Section: New Results
Application to large industrial codes
Participants : Valérie Pascual, Laurent Hascoët, Bruno Maugars [ONERA] , Sébastien Bourasseau [ONERA] , Cédric Content [ONERA] , Jose I. Cardesa [IMFT] , Christophe Airiau [IMFT] .
We support industrial users with their first experiments of Algorithmic Differentiation of large in-house codes. This concerned two industrial codes this year.
One application is with ONERA on their ElsA CFD platform (Fortran 90). This is the continuation of a collaboration started in 2018. Both tangent and adjoint models of the kernel of ElsA were built successfully with Tapenade. This year's work was mostly about improving efficiency. It is worth noticing that this application was performed inside ONERA by ONERA engineers (Bruno Maugars, Sébastien Bourasseau, Cédric Content) with no need for installation of ElsA inside Inria. We take this as a sign of maturity of Tapenade. Our contribution is driven by development meetings, in which we point out some strategies and tool options to improve efficiency of the adjoint code. As a result from these discussions, we developed improved strategies and AD model, that will be useful to other tools. These improvements deal mostly with the adjoint of vectorized code. We prepared together an aticle that describes the architecture of a modular and AD-friendly ElsA, together with the corresponding extensions of the AD model of Tapenade. This article has been submitted to “Computers and Fluids”.
The other application ultimately targets AD of the “Jaguar” code, developed jointly by ONERA, CERFACS, and IMFT in Toulouse. This is a collaboration with Jose I. Cardesa and Christophe Airiau, both at IMFT. After a relatively easy tangent differentiation, most of the effort was devoted to obtaining a running and efficient adjoint code. Not too surprisingly, the main source of trouble was the Message-Passing parallel aspect on the application code. This underlined a lack of debugging support for adjoint-differentiated code. Given the run-time of the simulation that we consider (from hours to a few days on a 4110 processors platform), efficiency is crucial. We used the optimal binomial checkpointing scheme at the time-stepping level. However, performance of the adjoint code can probably be improved further with a better checkpointing scheme on the call tree. This calls in particular for AD-specific performance profiling tools, that we are planning to develop. We prepared together an article that describes this succesful experiment, which is now submitted to “Journal of Computational Science”.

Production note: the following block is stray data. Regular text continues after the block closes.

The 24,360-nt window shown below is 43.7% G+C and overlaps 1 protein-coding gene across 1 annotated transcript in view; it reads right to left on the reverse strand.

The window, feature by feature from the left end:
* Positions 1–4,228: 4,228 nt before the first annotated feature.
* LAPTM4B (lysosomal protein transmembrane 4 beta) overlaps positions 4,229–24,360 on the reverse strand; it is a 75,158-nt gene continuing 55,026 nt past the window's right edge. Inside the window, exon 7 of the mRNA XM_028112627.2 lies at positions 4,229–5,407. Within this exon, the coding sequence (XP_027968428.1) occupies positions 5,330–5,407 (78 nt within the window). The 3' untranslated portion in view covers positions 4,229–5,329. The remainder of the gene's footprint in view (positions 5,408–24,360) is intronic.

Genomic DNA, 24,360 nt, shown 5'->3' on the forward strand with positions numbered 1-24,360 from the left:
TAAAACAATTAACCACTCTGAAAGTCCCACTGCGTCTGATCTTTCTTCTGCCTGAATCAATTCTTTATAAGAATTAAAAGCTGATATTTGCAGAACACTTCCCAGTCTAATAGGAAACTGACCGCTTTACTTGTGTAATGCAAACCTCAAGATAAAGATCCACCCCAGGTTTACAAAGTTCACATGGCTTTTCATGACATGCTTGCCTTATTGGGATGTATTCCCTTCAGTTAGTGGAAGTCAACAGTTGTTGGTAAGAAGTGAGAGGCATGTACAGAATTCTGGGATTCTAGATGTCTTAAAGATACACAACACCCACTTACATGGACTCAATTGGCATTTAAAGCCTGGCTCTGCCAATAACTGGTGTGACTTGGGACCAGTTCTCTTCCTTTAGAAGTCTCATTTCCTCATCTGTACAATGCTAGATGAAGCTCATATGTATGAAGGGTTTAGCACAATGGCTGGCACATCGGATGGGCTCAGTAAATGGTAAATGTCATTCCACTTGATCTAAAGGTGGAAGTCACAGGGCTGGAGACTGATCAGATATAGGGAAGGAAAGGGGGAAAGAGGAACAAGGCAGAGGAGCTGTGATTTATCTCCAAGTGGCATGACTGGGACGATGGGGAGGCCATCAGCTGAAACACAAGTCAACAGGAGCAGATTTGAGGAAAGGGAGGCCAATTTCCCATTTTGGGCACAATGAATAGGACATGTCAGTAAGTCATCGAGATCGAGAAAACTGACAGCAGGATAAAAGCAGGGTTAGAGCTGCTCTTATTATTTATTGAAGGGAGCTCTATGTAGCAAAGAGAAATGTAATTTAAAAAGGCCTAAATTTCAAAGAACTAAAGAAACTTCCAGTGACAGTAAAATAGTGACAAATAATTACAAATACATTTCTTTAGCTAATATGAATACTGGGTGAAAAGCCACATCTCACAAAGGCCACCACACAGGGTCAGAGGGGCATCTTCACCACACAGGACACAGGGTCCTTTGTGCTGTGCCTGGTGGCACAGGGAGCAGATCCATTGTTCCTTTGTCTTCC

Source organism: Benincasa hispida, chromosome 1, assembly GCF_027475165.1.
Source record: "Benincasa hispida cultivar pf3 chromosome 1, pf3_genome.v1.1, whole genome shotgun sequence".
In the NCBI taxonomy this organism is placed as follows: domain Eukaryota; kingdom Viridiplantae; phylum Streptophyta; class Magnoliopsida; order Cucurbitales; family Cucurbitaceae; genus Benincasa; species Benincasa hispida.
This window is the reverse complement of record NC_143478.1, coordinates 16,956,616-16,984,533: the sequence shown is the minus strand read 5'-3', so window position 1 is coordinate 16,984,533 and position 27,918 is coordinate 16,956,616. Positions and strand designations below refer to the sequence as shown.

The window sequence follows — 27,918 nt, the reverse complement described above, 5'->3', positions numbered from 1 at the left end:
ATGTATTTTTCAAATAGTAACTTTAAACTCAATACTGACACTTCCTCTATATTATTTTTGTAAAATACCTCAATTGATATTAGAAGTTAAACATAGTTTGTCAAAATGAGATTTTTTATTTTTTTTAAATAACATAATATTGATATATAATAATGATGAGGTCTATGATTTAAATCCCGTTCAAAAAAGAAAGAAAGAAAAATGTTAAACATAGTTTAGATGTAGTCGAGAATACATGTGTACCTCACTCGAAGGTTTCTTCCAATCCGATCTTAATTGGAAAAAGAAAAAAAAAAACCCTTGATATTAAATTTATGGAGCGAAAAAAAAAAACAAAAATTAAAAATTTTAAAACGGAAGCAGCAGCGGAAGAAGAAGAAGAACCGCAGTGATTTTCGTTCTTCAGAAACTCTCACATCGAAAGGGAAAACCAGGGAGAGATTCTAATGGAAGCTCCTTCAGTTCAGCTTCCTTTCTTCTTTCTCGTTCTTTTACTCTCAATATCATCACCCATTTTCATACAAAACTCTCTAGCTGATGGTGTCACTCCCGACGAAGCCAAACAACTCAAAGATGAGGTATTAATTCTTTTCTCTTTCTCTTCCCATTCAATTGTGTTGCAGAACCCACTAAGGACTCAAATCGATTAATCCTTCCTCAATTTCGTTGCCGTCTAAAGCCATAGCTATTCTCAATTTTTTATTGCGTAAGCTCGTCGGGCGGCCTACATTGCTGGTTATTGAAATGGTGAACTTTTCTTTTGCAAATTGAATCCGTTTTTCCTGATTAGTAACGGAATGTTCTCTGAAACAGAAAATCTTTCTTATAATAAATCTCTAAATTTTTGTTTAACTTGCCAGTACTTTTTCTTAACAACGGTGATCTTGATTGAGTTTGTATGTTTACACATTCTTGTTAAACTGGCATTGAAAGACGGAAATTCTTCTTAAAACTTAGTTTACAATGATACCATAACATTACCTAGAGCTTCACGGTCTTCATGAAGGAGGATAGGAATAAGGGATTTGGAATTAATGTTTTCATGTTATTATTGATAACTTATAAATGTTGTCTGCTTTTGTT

Two collaborations are in preparation for next year, one with Jan Hueckelheim at Argonne National Lab. about SIMD parallel codes, and one with Stefano Carli at KU Leuven about adjoint AD of the plasma code SOLPS-ITER.